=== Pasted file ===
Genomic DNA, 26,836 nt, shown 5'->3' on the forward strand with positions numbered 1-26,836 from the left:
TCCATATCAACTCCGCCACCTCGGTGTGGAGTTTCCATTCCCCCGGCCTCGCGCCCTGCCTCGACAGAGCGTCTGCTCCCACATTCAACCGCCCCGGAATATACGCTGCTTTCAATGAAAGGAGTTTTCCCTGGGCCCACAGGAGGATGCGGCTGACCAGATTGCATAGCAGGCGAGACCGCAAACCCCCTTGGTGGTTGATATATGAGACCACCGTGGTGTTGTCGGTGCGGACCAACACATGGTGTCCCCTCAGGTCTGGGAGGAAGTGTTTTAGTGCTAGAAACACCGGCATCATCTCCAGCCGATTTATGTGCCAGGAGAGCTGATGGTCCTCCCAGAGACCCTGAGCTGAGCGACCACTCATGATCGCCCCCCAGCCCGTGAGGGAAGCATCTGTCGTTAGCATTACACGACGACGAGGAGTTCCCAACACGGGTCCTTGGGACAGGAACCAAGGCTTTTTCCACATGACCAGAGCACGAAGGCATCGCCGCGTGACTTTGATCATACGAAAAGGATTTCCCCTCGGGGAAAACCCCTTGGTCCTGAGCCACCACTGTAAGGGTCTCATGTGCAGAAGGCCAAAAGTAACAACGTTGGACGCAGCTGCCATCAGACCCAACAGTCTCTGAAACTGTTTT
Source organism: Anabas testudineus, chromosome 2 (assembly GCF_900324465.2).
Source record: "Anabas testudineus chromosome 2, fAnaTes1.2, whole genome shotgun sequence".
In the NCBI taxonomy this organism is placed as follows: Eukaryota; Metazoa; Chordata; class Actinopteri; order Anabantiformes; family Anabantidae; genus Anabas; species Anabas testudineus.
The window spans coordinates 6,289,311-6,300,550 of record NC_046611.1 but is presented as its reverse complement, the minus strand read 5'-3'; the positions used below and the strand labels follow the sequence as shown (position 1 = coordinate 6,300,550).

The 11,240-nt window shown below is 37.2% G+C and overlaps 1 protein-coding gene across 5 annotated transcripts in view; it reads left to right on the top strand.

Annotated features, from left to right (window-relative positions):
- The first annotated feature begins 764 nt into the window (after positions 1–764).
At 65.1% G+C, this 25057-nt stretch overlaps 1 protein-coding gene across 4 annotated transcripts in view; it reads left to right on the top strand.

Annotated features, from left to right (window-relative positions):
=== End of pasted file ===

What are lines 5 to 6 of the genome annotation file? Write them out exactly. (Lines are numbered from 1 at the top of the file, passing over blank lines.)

In the NCBI taxonomy this organism is placed as follows: Eukaryota; Metazoa; Chordata; class Actinopteri; order Anabantiformes; family Anabantidae; genus Anabas; species Anabas testudineus.
The window spans coordinates 6,289,311-6,300,550 of record NC_046611.1 but is presented as its reverse complement, the minus strand read 5'-3'; the positions used below and the strand labels follow the sequence as shown (position 1 = coordinate 6,300,550).